For Caribbean countries, the road to COP27 is one that many believe must lead to climate justice, particularly through the loss and damage agenda. Ultimately, for small island countries, loss and damage support is about as close as they can get to climate justice, at least from a diplomatic perspective. The road is sure to be challenging for the countries preparing to assemble in the Egyptian resort town of Sharm el-Sheikh, though recent public policy shifts in the EU and US have raised expectations.
In simple terms, loss and damage refers to the impacts of climate change that occur despite adaptation and mitigation efforts. Earlier this year, António Guterres stated quite plainly that a ‘failure to act on loss and damage will lead to more loss of trust and more climate damage’. Guterres further describes loss and damage as a ‘moral responsibility’ particularly of the rich countries within the G20, who account for about 80 per cent of the world’s greenhouse gas (GHG) emissions. Regionally, it is no secret that Caribbean negotiators agree with Guterres and as such will be putting loss and damage funding at the top of their list of demands, particularly considering storm surges in recent years. Small Island Developing States collectively contribute less than 1 per cent of the world’s total GHG emissions and are now seeing annual storm surges of unprecedented magnitude.
According to an analysis by Oxfam, the economic cost of extreme weather events last year was estimated to be $329 billion globally. This was nearly twice the total aid given by rich nations to the developing world that year. Oxfam also estimates that the costs of loss and damage to low and middle-income countries alone would reach a minimum of $290 billion per year and could reach as high as $580 billion per year by the end of the decade. This estimate does not even factor in non-economic losses, such as the loss of life, cultures and our unique Caribbean way of life.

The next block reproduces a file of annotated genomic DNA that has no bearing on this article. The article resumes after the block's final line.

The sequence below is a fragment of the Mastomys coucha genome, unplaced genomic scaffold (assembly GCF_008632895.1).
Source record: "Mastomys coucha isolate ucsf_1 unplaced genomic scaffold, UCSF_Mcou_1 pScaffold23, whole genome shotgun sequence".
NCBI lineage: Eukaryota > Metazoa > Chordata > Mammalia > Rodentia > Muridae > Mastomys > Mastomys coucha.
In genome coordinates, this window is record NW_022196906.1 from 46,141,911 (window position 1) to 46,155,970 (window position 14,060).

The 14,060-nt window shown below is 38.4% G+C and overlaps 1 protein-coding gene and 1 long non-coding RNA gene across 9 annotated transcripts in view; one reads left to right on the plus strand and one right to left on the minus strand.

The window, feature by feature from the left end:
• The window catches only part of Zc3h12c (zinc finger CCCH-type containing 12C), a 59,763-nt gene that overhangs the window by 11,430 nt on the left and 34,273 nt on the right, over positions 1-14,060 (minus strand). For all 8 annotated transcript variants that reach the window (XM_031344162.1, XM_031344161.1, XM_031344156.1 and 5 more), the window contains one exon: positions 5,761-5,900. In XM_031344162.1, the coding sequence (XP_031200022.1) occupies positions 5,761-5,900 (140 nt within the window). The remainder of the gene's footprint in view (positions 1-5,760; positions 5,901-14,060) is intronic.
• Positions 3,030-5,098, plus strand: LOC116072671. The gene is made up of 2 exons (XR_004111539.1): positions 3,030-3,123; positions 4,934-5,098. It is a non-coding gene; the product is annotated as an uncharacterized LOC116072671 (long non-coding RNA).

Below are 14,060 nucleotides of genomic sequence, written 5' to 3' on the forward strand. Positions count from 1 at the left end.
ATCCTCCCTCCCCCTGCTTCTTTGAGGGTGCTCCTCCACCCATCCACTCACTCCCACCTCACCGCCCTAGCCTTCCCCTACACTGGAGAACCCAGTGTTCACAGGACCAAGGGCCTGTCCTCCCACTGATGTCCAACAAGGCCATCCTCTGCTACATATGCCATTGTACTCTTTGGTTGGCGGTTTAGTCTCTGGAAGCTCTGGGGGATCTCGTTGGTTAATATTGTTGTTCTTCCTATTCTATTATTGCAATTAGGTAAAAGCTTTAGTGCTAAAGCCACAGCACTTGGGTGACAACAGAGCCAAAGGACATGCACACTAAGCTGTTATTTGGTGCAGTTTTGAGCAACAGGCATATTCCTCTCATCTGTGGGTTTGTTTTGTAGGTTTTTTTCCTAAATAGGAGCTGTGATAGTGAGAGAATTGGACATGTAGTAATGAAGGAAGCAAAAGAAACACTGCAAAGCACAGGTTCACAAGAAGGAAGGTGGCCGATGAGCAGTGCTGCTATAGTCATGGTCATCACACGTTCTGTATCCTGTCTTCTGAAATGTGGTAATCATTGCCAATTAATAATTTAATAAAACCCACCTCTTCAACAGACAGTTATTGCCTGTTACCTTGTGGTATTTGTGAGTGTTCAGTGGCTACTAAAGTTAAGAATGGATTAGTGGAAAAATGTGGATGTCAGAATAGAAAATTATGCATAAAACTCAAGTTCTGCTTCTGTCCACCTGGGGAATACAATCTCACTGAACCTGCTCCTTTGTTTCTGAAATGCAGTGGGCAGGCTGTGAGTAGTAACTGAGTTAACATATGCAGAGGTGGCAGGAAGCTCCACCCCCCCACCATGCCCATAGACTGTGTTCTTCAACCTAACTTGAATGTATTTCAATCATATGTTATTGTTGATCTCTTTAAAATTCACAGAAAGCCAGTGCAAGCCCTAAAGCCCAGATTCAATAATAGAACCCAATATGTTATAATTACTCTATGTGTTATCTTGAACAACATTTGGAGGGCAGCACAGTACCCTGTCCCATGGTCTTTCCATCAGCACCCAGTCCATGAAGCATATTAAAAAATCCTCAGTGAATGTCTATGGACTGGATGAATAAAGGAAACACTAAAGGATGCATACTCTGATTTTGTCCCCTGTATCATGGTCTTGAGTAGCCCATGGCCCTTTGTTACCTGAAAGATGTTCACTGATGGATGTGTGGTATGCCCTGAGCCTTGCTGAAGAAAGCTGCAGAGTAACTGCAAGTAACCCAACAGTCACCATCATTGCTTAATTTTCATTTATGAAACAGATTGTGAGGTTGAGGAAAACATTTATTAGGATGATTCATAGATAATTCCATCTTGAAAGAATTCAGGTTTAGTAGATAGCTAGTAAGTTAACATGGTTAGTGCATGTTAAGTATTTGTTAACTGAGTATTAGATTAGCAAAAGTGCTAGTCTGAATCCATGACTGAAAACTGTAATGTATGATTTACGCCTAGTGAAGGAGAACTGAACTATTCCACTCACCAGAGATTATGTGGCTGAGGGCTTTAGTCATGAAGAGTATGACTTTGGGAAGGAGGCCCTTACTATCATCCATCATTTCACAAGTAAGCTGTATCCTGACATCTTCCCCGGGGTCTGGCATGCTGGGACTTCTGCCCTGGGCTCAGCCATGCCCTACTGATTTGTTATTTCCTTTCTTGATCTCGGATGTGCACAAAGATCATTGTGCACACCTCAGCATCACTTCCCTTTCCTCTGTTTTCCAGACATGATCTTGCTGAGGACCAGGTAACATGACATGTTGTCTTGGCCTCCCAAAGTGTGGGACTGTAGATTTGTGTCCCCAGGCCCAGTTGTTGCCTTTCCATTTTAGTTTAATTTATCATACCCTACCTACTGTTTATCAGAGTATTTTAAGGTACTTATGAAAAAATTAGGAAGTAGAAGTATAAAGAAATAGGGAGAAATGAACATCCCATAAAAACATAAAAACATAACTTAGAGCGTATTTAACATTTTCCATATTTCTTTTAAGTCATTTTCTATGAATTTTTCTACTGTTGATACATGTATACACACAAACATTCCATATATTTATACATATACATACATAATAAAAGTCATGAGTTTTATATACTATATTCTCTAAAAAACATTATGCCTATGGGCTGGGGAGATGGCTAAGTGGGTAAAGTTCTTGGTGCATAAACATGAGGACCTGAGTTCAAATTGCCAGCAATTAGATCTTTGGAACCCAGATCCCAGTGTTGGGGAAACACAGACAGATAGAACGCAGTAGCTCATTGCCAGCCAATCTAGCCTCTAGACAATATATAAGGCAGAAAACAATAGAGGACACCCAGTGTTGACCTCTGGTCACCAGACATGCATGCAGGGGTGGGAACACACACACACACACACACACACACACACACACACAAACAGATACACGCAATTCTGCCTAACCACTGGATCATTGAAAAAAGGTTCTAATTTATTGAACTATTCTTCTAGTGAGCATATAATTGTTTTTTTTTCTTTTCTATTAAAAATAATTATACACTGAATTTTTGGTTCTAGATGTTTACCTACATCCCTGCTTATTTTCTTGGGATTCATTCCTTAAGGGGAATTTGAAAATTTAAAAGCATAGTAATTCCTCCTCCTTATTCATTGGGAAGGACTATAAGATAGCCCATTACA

The Alliance of Small Island States which will be led by Antigua and Barbuda this year, recently argued that the ‘need for this multilateral fund is directly linked to, among other things, the inadequate global response on mitigation in relation to the Convention and the Paris Agreement goals’. Similarly, the newly appointed UNFCCC Executive Secretary, Simon Stiell, who will be taking up his role this year, described the meeting as ‘the world’s first opportunity…to demonstrate progress’ since the Paris Agreement was signed. Ayesha Constable, founder of GirlsCARE Jamaica, argued that climate justice not only means addressing the impacts of climate change, but also ‘addressing the impacts of colonialism’ and ‘placing the responsibility for action on colonial shoulders’.‘We want climate actions that consider the needs of all countries and groups. We want finance that is not tied to the economic status of SIDS but to their climate vulnerability and we want technologies that are not developed and patented in Europe and available to SIDS only through high interest grants from development banks’, Ayesha shared. Within the Caribbean, civil society groups are on the same page as Ayesha and are now strongly focused on expanding conversations on climate justice, and calling for governments to put climate justice into practice. Ayesha and many other young leaders across the Caribbean want our leaders to not be ‘afraid to advocate for justice at the highest diplomatic level’.
Last year, Antigua and Barbuda joined Tuvalu to establish a Commission for Small Island States on Climate Change and International Law. The intention is to take claims for loss and damage to international courts. This week, the Republic of Vanuatu announced that it is also continuing with its plans to seek an Advisory Opinion from the International Court of Justice (ICJ) to push states to protect the rights of present and future generations against the adverse effects of climate change. In many ways, this shift to another forum symbolises the frustration of these states and the lack of progress on loss and damage within the UN climate talks to date. At Sharm el Sheikh, I hope we can push for the finance so desperately needed and take one small step towards justice.
Dizzanne Billy is an environmental advocate and freelance writer from Trinidad and Tobago, who is leading Climate Tracker's expansion across the Caribbean and their group of fellows at COP27